Senator Harry Reid and Senator Sheldon Whitehouse: GOP in denial on climate change
Senate Majority Leader Mitch McConnell, R-Ky., recently condemned President Obama's proposed standards to limit carbon pollution from big power plants — pollution that is now totally unregulated. Conspicuously missing from the majority leader's argument was one simple, yet extraordinarily important phrase: "climate change." Republicans in Congress have no plan to address climate change and cannot even bear to utter the words. Even worse, the majority leader wants to impose on states his irresponsible plan for congressional inaction.
It wasn't always so. Numerous moderate Republicans advocated for addressing carbon pollution in the not so distant past. But once the Supreme Court's Citizens United decision allowed the fossil fuel industry to cinch its death grip on the Republican Party, any hope for bipartisan cooperation came to an abrupt end. The Republican Party in Congress has become the political arm of the fossil fuel industry.
It's more than just not saying the phrase "climate change." As the majority leader's arguments reveal, Republicans refuse to acknowledge the costs. While they happily spread misinformation from industry-funded studies about the costs to industry of protecting our climate, they blindly ignore the costs of climate change Americans all across the country see in their lives already. Parched farms; intensifying drought; dying forests; rising seas; shifting fisheries; extreme storms — and the sober warnings of worse to come.
The good news is that the American people are not fooled. Americans want and expect their government to address climate change. A majority of Republican voters want action on climate change. According to one poll, most young Republicans, think climate-denying politicians are "ignorant," "out of touch" or "crazy." They are not fooled by snowball antics on the Senate floor. And while most of them are not scientists, they're not afraid to say that climate change is a problem that needs to be addressed.
Republicans in Congress who venerate our military ignore them when they warn of climate change's national security dangers. Republicans in Congress who are conspicuously religious ignore Pope Francis and other religious leaders when they warn of the fundamental indecency of not addressing climate change. Republicans in Congress who represent great corporations headquartered in their states ignore those corporations — Walmart in Arkansas, Coca-Cola in Georgia, VF Corporation in North Carolina — when they explain the business case for addressing climate change and are already reducing their own pollution. Republicans in Congress who root boisterously for their state university sports teams ignore the warnings of scientists and researchers at those very universities on climate change. Even home-state icons and industries, like the tick-ridden New Hampshire moose or the alarmed Utah and Colorado ski industry, are ignored by their Republican representatives in Congress.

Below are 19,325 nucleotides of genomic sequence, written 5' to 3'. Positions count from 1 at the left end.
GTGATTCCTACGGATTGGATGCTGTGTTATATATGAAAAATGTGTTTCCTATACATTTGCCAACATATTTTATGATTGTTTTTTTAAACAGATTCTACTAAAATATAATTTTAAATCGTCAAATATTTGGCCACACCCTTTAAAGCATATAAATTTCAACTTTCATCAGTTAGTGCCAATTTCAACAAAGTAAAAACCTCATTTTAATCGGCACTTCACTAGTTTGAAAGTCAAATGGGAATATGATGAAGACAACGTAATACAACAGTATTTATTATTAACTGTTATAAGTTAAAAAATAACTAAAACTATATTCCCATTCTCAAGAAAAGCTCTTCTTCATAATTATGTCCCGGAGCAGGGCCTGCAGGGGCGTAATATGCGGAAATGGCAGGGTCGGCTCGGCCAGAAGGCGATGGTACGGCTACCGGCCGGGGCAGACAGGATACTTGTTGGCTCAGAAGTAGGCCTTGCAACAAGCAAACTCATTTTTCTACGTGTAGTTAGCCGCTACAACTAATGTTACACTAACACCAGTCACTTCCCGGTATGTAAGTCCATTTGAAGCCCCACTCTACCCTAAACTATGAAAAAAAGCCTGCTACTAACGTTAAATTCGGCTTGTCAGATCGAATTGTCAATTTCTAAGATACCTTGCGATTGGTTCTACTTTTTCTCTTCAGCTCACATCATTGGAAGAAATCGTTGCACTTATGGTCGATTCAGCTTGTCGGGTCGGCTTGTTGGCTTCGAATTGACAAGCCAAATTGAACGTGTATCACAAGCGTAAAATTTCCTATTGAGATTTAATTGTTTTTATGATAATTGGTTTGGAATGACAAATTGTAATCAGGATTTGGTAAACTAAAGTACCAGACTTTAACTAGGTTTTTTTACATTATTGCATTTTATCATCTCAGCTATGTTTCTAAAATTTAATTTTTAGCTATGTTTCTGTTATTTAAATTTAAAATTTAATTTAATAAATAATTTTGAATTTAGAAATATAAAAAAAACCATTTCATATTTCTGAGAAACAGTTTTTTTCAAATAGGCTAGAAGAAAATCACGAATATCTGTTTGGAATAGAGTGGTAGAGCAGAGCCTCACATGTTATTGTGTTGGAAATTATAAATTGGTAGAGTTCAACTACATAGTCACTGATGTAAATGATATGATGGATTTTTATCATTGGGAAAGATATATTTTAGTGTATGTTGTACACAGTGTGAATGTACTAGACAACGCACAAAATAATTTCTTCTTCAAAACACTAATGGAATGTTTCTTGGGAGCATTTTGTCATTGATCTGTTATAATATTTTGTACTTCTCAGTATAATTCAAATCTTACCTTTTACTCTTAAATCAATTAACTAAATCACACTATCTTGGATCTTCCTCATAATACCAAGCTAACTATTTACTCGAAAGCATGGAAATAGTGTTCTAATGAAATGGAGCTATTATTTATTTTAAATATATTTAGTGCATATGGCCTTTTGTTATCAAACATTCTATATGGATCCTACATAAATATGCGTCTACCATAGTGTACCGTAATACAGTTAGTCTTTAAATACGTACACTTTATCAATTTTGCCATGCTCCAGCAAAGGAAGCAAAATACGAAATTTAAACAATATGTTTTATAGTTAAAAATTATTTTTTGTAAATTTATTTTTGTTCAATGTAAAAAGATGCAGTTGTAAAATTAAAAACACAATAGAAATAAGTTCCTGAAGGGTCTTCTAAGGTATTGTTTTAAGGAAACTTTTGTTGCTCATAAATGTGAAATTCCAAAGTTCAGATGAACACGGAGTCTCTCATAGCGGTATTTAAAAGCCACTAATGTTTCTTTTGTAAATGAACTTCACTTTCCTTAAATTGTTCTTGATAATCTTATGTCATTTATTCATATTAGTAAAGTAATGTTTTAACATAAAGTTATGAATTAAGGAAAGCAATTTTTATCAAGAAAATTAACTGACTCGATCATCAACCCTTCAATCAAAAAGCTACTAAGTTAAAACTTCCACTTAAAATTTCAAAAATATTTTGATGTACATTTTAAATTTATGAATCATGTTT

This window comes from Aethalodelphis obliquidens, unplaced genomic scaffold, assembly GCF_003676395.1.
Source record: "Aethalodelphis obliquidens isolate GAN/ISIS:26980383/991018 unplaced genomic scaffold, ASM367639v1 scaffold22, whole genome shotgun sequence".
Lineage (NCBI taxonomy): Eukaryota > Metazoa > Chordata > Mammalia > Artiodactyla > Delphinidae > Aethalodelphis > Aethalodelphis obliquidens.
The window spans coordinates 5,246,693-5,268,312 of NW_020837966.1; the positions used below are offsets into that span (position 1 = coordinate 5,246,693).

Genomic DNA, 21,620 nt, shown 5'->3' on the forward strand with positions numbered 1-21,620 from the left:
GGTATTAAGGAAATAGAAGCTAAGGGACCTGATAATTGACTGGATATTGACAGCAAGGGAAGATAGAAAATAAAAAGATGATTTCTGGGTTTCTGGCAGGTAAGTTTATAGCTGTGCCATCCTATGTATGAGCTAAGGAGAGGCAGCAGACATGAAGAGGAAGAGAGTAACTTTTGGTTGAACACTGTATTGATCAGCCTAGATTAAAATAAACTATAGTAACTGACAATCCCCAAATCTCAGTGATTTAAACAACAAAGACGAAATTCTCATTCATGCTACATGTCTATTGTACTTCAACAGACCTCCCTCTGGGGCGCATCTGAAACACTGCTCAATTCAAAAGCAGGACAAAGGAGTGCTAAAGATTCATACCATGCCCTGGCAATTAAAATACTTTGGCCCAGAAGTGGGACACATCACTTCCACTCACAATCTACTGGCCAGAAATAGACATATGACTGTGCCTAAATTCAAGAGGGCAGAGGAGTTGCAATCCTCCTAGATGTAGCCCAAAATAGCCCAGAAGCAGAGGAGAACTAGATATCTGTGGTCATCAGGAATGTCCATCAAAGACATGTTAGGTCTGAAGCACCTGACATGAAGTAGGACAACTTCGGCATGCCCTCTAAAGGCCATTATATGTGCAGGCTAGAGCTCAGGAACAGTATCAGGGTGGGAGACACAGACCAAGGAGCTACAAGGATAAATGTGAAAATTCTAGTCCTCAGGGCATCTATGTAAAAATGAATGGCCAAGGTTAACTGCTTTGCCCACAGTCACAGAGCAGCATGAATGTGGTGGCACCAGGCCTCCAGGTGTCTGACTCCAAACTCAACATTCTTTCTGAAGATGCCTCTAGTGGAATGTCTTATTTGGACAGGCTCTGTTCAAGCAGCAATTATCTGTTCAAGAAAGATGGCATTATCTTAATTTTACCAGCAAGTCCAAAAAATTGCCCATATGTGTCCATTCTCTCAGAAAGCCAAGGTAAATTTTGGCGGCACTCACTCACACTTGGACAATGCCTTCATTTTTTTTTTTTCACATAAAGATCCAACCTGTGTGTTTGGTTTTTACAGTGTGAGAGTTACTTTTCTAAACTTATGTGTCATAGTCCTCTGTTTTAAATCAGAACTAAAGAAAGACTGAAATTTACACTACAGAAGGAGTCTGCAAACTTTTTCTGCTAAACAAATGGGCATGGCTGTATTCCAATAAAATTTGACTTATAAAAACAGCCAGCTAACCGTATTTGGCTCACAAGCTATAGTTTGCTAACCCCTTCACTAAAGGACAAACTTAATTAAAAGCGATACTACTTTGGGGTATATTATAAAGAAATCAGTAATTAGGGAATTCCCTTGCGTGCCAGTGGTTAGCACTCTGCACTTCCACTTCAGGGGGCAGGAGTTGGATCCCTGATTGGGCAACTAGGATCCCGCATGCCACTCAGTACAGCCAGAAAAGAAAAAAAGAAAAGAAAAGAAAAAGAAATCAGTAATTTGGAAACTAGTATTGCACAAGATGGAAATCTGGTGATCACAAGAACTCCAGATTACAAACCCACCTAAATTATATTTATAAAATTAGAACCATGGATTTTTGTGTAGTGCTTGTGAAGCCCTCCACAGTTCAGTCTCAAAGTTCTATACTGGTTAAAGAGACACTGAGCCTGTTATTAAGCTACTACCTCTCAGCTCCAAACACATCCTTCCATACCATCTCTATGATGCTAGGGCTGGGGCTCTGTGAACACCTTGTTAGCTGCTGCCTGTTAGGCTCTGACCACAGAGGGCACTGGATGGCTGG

This is not benign neglect. There is a massive political and public relations operation being run by the fossil fuel industry to create false doubt and plant phony questions to delay their day of reckoning so they can keep making money. Just last week one of their favorite go-to "scientists," Wei-Hock Soon, was unmasked by the New York Times as having taken over a million undisclosed dollars from fossil fuel interests. It's the same game, and in many cases the same people, that Big Tobacco used for years to raise doubt that its products make people sick. Big Tobacco's scheme was so dishonest that a federal court found it amounted to a racketeering conspiracy.
As the evidence becomes clearer and clearer, and the American people move farther away from the deniers, the Republican Party must have its own day of reckoning, when it will finally again be able to address — or even mention — climate change. That day can't come too soon.
By: Harry Reid and Sheldon Whitehouse
Source: USA Today
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